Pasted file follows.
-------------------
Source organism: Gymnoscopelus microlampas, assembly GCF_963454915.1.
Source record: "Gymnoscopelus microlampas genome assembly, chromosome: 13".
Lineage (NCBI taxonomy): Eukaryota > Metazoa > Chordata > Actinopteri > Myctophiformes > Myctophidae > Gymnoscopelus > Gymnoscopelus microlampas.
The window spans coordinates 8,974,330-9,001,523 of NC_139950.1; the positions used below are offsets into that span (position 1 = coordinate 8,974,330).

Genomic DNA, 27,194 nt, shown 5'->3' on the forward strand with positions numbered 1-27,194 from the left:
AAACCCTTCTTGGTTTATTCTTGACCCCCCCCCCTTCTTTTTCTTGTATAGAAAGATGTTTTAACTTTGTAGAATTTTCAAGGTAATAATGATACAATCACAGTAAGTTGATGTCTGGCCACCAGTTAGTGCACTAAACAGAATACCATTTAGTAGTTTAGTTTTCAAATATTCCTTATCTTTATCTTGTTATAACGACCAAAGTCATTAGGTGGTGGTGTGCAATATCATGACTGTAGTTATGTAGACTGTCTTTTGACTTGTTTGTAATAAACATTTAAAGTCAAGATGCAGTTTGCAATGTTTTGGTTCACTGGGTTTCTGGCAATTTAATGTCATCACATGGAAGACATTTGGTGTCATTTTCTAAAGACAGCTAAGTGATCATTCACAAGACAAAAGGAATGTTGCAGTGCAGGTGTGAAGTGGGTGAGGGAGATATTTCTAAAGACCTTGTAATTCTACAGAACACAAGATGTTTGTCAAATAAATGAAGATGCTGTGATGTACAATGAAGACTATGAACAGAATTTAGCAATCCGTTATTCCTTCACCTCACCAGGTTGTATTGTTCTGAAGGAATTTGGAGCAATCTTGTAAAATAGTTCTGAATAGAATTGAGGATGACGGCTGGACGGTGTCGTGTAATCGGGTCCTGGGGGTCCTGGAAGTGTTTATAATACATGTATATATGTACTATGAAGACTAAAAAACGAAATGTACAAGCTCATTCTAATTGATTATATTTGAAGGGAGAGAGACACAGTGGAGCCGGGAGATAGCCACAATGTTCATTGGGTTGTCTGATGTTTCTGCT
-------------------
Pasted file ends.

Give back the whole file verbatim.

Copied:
Source organism: Gymnoscopelus microlampas, assembly GCF_963454915.1.
Source record: "Gymnoscopelus microlampas genome assembly, chromosome: 13".
Lineage (NCBI taxonomy): Eukaryota > Metazoa > Chordata > Actinopteri > Myctophiformes > Myctophidae > Gymnoscopelus > Gymnoscopelus microlampas.
The window spans coordinates 8,974,330-9,001,523 of NC_139950.1; the positions used below are offsets into that span (position 1 = coordinate 8,974,330).

Genomic DNA, 27,194 nt, shown 5'->3' on the forward strand with positions numbered 1-27,194 from the left:
AAACCCTTCTTGGTTTATTCTTGACCCCCCCCCCTTCTTTTTCTTGTATAGAAAGATGTTTTAACTTTGTAGAATTTTCAAGGTAATAATGATACAATCACAGTAAGTTGATGTCTGGCCACCAGTTAGTGCACTAAACAGAATACCATTTAGTAGTTTAGTTTTCAAATATTCCTTATCTTTATCTTGTTATAACGACCAAAGTCATTAGGTGGTGGTGTGCAATATCATGACTGTAGTTATGTAGACTGTCTTTTGACTTGTTTGTAATAAACATTTAAAGTCAAGATGCAGTTTGCAATGTTTTGGTTCACTGGGTTTCTGGCAATTTAATGTCATCACATGGAAGACATTTGGTGTCATTTTCTAAAGACAGCTAAGTGATCATTCACAAGACAAAAGGAATGTTGCAGTGCAGGTGTGAAGTGGGTGAGGGAGATATTTCTAAAGACCTTGTAATTCTACAGAACACAAGATGTTTGTCAAATAAATGAAGATGCTGTGATGTACAATGAAGACTATGAACAGAATTTAGCAATCCGTTATTCCTTCACCTCACCAGGTTGTATTGTTCTGAAGGAATTTGGAGCAATCTTGTAAAATAGTTCTGAATAGAATTGAGGATGACGGCTGGACGGTGTCGTGTAATCGGGTCCTGGGGGTCCTGGAAGTGTTTATAATACATGTATATATGTACTATGAAGACTAAAAAACGAAATGTACAAGCTCATTCTAATTGATTATATTTGAAGGGAGAGAGACACAGTGGAGCCGGGAGATAGCCACAATGTTCATTGGGTTGTCTGATGTTTCTGCT